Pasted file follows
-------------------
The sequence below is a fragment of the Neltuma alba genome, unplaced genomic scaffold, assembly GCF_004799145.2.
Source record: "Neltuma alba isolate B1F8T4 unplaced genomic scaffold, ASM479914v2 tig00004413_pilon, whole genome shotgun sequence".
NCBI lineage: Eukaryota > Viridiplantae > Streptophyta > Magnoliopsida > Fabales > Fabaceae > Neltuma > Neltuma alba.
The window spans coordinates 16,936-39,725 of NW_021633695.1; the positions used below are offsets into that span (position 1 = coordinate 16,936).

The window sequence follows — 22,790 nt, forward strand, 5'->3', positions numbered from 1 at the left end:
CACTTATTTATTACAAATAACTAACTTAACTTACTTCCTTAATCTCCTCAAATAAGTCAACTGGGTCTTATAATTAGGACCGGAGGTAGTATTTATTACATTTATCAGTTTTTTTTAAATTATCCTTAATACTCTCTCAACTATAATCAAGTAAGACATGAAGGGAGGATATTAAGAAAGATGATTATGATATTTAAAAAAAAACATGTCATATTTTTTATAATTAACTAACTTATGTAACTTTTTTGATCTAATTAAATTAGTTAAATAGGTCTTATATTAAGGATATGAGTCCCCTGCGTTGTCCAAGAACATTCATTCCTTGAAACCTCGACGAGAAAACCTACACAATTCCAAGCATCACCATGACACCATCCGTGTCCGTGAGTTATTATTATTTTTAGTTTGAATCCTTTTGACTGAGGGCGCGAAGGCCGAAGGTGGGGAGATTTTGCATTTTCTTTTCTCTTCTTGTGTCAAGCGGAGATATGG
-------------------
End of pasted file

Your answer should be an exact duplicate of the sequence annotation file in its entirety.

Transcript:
The sequence below is a fragment of the Neltuma alba genome, unplaced genomic scaffold, assembly GCF_004799145.2.
Source record: "Neltuma alba isolate B1F8T4 unplaced genomic scaffold, ASM479914v2 tig00004413_pilon, whole genome shotgun sequence".
NCBI lineage: Eukaryota > Viridiplantae > Streptophyta > Magnoliopsida > Fabales > Fabaceae > Neltuma > Neltuma alba.
The window spans coordinates 16,936-39,725 of NW_021633695.1; the positions used below are offsets into that span (position 1 = coordinate 16,936).

The window sequence follows — 22,790 nt, forward strand, 5'->3', positions numbered from 1 at the left end:
CACTTATTTATTACAAATAACTAACTTAACTTACTTCCTTAATCTCCTCAAATAAGTCAACTGGGTCTTATAATTAGGACCGGAGGTAGTATTTATTACATTTATCAGTTTTTTTTAAATTATCCTTAATACTCTCTCAACTATAATCAAGTAAGACATGAAGGGAGGATATTAAGAAAGATGATTATGATATTTAAAAAAAAACATGTCATATTTTTTATAATTAACTAACTTATGTAACTTTTTTGATCTAATTAAATTAGTTAAATAGGTCTTATATTAAGGATATGAGTCCCCTGCGTTGTCCAAGAACATTCATTCCTTGAAACCTCGACGAGAAAACCTACACAATTCCAAGCATCACCATGACACCATCCGTGTCCGTGAGTTATTATTATTTTTAGTTTGAATCCTTTTGACTGAGGGCGCGAAGGCCGAAGGTGGGGAGATTTTGCATTTTCTTTTCTCTTCTTGTGTCAAGCGGAGATATGG